Zan Vetter

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Zan Vetter last won the day on March 20

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  1. Could have sworn 2013 was 150....which then became 2018. Now it's 2026? Yeesh
  2. From the sounds of it the ACPA reopener will be quite a bit more wide-ranging than cleaning up contract boilerplate. A very big ask from management should lead to substantial quid pro quo. SHOULD
  3. That's why np approaches are published with a min visibility. In Canada, at the time of this accident, airlines were permitted to halve that value. I'm quite sure that at the charted visibility for that approach, nobody would have seen anything. You appear to be saying they didn't see enough, left the autopilot on to push it a little further, and shoulda gone around. Ok, you win. I'm not perfect, so I'm saying I can see myself in their shoes, following all the same steps, getting to minimums and seeing what I think are approach lights, and then realizing too late that I'm not where I want to be. I don't think I'll ever do that, I doubt any pilot does! It's enough to give humble pilots nightmares. Perhaps we don't need to key on the autopilot or what pilots may or may not have seen, we need to key on the fact that if the worldwide industry standard for non precision approach visibility (ie. charted) was also the law in Canada, we wouldn't even be having this discussion. If you re-run that ILS feasibility study with charted mins for the LOC only approach, I bet it becomes a lot more feasible. Too many limits in Canada are viewed merely as the starting point for exemptions.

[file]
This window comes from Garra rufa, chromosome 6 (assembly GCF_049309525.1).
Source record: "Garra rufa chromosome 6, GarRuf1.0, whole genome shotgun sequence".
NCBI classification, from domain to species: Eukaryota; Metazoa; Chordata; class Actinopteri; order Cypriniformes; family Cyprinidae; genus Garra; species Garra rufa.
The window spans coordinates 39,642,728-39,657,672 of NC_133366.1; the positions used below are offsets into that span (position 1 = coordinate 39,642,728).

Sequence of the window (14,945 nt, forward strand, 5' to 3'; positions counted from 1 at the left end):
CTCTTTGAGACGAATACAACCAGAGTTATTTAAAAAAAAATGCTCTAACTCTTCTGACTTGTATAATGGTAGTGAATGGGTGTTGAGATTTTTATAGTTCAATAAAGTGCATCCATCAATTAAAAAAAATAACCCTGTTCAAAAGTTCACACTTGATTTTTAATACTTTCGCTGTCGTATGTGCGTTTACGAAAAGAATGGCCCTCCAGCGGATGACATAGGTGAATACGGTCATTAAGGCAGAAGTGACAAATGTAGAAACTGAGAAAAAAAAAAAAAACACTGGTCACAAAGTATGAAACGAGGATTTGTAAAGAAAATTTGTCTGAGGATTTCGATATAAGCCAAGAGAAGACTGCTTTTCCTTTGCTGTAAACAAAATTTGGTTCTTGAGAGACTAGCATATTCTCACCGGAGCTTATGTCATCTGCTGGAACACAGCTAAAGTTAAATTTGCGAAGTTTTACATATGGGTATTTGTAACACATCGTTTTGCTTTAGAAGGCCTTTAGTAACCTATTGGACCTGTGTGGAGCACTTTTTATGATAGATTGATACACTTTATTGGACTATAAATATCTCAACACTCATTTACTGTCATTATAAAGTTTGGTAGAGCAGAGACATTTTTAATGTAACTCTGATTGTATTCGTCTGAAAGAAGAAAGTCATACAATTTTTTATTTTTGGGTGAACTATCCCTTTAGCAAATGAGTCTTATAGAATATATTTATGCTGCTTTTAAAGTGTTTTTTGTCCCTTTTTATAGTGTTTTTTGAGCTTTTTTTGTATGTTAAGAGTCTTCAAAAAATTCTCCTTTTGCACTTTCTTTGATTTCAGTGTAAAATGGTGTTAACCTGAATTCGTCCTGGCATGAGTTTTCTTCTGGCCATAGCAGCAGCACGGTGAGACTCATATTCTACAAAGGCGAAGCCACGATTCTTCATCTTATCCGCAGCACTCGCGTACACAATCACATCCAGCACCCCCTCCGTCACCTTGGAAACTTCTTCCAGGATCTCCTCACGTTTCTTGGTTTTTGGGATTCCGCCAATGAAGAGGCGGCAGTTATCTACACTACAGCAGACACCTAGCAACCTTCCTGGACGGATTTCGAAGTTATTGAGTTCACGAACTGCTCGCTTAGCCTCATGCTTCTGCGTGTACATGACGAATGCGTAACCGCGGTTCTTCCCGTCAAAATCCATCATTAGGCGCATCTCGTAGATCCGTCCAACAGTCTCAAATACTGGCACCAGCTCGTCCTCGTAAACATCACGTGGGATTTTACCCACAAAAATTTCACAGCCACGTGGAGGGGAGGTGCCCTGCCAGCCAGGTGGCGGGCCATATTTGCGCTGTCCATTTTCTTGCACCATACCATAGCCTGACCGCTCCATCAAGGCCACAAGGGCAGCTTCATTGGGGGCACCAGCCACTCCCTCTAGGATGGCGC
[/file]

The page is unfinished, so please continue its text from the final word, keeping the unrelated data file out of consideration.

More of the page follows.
4. The autopilot only disconnects at pilot-entered minimums automatically in FINAL APP mode (ie. a managed approach). This was a coupled/selected approach (coupled to LOC, with vertical profile selected by the crew via FPA mode). A/P would not disconnect automatically. The autopilot remaining engaged below mins is contra the SOP. Was that intentional, task saturation, or something else isn't addressed in the report.
  5. So the crash occurred because the airplane hit the ground. Enlightening, DEFCON. The report says they had the lights in sight. But they might have been the wrong lights, because they were lower than they should've been, due to factors associated with the flight mode they were in, and their training. And the lighting on that approach was unsufficient for the minimums they were flying to according to international standards, and they weren't even on full strength. As for crew experience in total, it stands out as quite high to me, in comparison with many of the other reports I've read. In addition to the factors already stated above- medical, leave, layoff (years?), reserve duty (many years?), I'd add that a so called normal AC mainline pilot probably flies 500-700 hrs per year. Which is only about 50 per month. As to why that's so low you'd have to ask the people who make the pairings and schedules.